Zone Control: At the individual spaces, variable air volume boxes are provided for each zone. The VAV box takes the 55 degree air, and varies the volume of air being supplied to the space to meet the cooling requirement of the space at the current time. The load is monitored by a thermostat located in each of the zones separately. CO2 and occupancy sensors also are coordinated with the VAV boxes to allow for a reduction in outside air required to be supplied to each space. A minimum set point prevents the VAV box from supplying air less than the minimum outside air requirement for the space. A reheat coil prevents from overcooling the space when providing minimum outside air at a time when cooling requirements are reduced.
Heating and Cooling System: Two 1300 MBH boilers provide the hot water service for the building and all mechanical heating requirements. Four split system air conditioners are required to provide individual space cooling for the telecom/data rooms in the building, and one computer room air conditioner is required for the IT storage and equipment room, also supplied with an air-cooled chiller. Unit heaters are provided throughout the building as needed in semi-heated spaces, such as the vestibules at the building entrances. Finally, the heating loads for the building are met by radiant-heating panels and fin-tube heat exchangers placed at exterior walls of spaces that don’t experience a year round cooling load. This allows for simultaneous heating and cooling throughout the building in spaces that contain these heating elements.
Lighting: In the Gaige Building, CO2 sensors and occupancy sensors are provided not only to help reduce mechanical system efficiency, but to control the lighting system as well. The sensors are set to automatically shut off the lighting after a period of time when a space is unoccupied. The range of time before shut off is an adjustable setting. The Gaige building lighting system is compliant with the maximum Watts/SF allowed by ASHRAE 90.1. The allowable watts are at a set point of 0.99 W/SF coming to a total maximum value of 63.4 kW, and the Gaige Building comes out to a total of only 53.6 kW, meeting this requirement. The lighting in the Gaige Building consists of mainly fluorescent bulbs, but also contains halogen bulbs for some decorative applications and LED lights in a few spaces.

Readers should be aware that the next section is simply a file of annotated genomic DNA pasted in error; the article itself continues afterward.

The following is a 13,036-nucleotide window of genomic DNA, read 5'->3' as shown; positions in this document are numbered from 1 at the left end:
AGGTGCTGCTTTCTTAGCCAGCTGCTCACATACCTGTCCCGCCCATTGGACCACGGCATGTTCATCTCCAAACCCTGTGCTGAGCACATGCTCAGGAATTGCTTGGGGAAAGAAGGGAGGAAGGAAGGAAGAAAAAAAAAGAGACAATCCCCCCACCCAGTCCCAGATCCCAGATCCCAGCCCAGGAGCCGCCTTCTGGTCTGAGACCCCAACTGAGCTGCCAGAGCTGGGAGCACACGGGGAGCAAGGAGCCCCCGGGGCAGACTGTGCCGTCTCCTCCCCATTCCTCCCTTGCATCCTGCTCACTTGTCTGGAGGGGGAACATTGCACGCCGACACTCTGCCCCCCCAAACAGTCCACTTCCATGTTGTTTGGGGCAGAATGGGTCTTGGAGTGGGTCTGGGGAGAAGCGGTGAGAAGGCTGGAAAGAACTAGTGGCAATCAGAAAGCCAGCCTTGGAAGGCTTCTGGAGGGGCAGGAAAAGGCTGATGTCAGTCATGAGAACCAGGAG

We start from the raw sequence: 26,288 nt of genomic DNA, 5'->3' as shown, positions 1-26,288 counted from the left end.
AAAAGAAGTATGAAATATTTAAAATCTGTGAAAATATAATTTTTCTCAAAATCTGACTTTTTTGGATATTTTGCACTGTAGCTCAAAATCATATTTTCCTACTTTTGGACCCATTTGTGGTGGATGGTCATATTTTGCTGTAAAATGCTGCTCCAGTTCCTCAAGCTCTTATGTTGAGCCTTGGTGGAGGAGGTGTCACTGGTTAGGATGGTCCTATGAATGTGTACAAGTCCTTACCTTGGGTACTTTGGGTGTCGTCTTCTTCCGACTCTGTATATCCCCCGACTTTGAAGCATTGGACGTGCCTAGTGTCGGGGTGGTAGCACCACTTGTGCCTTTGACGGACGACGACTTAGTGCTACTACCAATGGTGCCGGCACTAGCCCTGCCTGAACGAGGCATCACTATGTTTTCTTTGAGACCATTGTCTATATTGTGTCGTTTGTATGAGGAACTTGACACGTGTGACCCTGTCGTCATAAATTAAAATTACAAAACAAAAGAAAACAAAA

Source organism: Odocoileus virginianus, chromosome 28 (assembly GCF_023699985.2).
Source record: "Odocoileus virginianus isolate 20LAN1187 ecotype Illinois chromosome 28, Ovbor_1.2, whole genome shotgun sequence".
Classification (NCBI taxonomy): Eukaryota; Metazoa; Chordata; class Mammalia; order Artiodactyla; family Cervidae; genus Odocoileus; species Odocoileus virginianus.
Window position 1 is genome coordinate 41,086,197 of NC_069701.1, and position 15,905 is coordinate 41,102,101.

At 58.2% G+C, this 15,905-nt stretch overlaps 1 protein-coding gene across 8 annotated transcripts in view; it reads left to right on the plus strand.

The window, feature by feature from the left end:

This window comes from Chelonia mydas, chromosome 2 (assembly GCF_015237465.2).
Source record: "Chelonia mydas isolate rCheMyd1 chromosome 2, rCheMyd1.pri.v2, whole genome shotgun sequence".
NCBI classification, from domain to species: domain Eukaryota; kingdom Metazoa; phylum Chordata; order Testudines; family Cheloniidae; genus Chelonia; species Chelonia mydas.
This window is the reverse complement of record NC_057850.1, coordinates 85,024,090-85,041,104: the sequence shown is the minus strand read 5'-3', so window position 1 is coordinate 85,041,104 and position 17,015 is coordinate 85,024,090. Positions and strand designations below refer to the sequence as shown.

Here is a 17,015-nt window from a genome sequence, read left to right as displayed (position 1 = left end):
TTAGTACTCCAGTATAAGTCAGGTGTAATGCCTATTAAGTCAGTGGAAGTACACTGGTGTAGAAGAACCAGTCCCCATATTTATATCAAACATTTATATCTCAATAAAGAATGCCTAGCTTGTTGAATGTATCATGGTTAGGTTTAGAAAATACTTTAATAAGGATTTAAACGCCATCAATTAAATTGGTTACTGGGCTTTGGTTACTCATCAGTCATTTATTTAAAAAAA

Electrical: The electrical system in the Gaige Building is first run from the utility to a 1200 A main distribution switchboard through four sets of three 350 kcmil feeders, supplying the building with power at 480/277 Volts. From this system, 480/277 V panel boards supply power to services like the mechanical equipment and other larger building systems. Also, a transformer is provided to step the power system down to a 208/120 V system to supply power to lighting panels, receptacle panels, etc. The Gaige building is in compliance with the 2006 National Electric Code, and all of its power requirements are met, along with the additional requirements set forth is section 8 of ASHRAE Standard 90.1. All required documentation of the building system design and equipment manuals have been provided as well. The emergency system is supported by a 85 kW natural gas generator supplying power at 480/277 V to emergency lighting and equipment panels.
The substructure of the Gaige Building consists of a slab on grade construction rated at 4000 psi. The foundation system connects the slab construction to the buildings micro-pile system through grade beams connected into pile caps, for both tensions and compression. Above the substructure, the superstructure consists of steel construction and composite floor deck. The superstructure uses a continuous slab-beam design. Apart from this, the decking is designed for shored construction and non-composite rook decking. For lateral loading, the Gaige Building uses a combination of X braced frames and eccentric braced frames. This allows for most of the connections in the building to be shear connections, no required to hold moment and support the building laterally. One unique aspect for this building is the structure for the heavy terracotta panels which compose a large portion of the building's facade. These heavy elements of the facade set on steel girts for added support for the curtain wall.